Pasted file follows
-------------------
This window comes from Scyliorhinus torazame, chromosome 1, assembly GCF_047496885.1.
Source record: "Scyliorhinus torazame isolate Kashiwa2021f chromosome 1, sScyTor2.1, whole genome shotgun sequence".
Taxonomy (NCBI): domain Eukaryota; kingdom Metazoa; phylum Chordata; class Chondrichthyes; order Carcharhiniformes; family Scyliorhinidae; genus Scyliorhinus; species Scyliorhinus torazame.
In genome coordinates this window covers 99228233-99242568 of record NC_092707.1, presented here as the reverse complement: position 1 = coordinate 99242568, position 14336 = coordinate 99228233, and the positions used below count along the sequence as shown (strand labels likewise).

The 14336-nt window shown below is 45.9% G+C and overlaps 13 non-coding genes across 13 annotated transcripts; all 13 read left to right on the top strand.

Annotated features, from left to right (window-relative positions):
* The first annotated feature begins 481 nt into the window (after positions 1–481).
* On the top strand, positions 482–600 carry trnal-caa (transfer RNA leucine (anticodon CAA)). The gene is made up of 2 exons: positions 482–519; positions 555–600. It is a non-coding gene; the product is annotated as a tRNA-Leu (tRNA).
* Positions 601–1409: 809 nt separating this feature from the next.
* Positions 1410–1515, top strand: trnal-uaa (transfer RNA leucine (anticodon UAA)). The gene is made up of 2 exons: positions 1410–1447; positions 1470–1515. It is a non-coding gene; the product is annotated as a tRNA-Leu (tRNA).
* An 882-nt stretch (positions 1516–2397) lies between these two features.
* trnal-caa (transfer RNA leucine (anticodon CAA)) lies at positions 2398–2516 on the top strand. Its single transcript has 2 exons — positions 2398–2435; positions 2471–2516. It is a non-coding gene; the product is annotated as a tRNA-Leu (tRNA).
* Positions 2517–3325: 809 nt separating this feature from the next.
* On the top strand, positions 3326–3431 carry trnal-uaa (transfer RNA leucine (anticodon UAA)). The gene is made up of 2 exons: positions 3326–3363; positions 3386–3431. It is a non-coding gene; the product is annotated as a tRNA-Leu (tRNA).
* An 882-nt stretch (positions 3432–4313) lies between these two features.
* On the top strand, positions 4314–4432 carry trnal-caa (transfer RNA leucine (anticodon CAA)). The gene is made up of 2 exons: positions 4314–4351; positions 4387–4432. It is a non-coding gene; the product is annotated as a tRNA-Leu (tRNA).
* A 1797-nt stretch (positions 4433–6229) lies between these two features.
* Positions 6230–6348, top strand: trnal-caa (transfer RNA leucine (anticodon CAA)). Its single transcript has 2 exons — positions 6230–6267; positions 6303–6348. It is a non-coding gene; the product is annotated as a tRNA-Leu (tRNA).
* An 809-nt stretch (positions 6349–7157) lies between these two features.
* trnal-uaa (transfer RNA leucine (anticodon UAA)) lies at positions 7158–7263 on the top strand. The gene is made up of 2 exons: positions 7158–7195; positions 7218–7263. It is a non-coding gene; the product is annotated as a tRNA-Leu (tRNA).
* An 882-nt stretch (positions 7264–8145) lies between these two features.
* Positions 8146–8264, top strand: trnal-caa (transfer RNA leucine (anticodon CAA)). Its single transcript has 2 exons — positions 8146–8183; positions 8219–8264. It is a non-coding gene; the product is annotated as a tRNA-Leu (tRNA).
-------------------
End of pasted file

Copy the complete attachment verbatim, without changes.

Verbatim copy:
This window comes from Scyliorhinus torazame, chromosome 1, assembly GCF_047496885.1.
Source record: "Scyliorhinus torazame isolate Kashiwa2021f chromosome 1, sScyTor2.1, whole genome shotgun sequence".
Taxonomy (NCBI): domain Eukaryota; kingdom Metazoa; phylum Chordata; class Chondrichthyes; order Carcharhiniformes; family Scyliorhinidae; genus Scyliorhinus; species Scyliorhinus torazame.
In genome coordinates this window covers 99228233-99242568 of record NC_092707.1, presented here as the reverse complement: position 1 = coordinate 99242568, position 14336 = coordinate 99228233, and the positions used below count along the sequence as shown (strand labels likewise).

The 14336-nt window shown below is 45.9% G+C and overlaps 13 non-coding genes across 13 annotated transcripts; all 13 read left to right on the top strand.

Annotated features, from left to right (window-relative positions):
* The first annotated feature begins 481 nt into the window (after positions 1–481).
* On the top strand, positions 482–600 carry trnal-caa (transfer RNA leucine (anticodon CAA)). The gene is made up of 2 exons: positions 482–519; positions 555–600. It is a non-coding gene; the product is annotated as a tRNA-Leu (tRNA).
* Positions 601–1409: 809 nt separating this feature from the next.
* Positions 1410–1515, top strand: trnal-uaa (transfer RNA leucine (anticodon UAA)). The gene is made up of 2 exons: positions 1410–1447; positions 1470–1515. It is a non-coding gene; the product is annotated as a tRNA-Leu (tRNA).
* An 882-nt stretch (positions 1516–2397) lies between these two features.
* trnal-caa (transfer RNA leucine (anticodon CAA)) lies at positions 2398–2516 on the top strand. Its single transcript has 2 exons — positions 2398–2435; positions 2471–2516. It is a non-coding gene; the product is annotated as a tRNA-Leu (tRNA).
* Positions 2517–3325: 809 nt separating this feature from the next.
* On the top strand, positions 3326–3431 carry trnal-uaa (transfer RNA leucine (anticodon UAA)). The gene is made up of 2 exons: positions 3326–3363; positions 3386–3431. It is a non-coding gene; the product is annotated as a tRNA-Leu (tRNA).
* An 882-nt stretch (positions 3432–4313) lies between these two features.
* On the top strand, positions 4314–4432 carry trnal-caa (transfer RNA leucine (anticodon CAA)). The gene is made up of 2 exons: positions 4314–4351; positions 4387–4432. It is a non-coding gene; the product is annotated as a tRNA-Leu (tRNA).
* A 1797-nt stretch (positions 4433–6229) lies between these two features.
* Positions 6230–6348, top strand: trnal-caa (transfer RNA leucine (anticodon CAA)). Its single transcript has 2 exons — positions 6230–6267; positions 6303–6348. It is a non-coding gene; the product is annotated as a tRNA-Leu (tRNA).
* An 809-nt stretch (positions 6349–7157) lies between these two features.
* trnal-uaa (transfer RNA leucine (anticodon UAA)) lies at positions 7158–7263 on the top strand. The gene is made up of 2 exons: positions 7158–7195; positions 7218–7263. It is a non-coding gene; the product is annotated as a tRNA-Leu (tRNA).
* An 882-nt stretch (positions 7264–8145) lies between these two features.
* Positions 8146–8264, top strand: trnal-caa (transfer RNA leucine (anticodon CAA)). Its single transcript has 2 exons — positions 8146–8183; positions 8219–8264. It is a non-coding gene; the product is annotated as a tRNA-Leu (tRNA).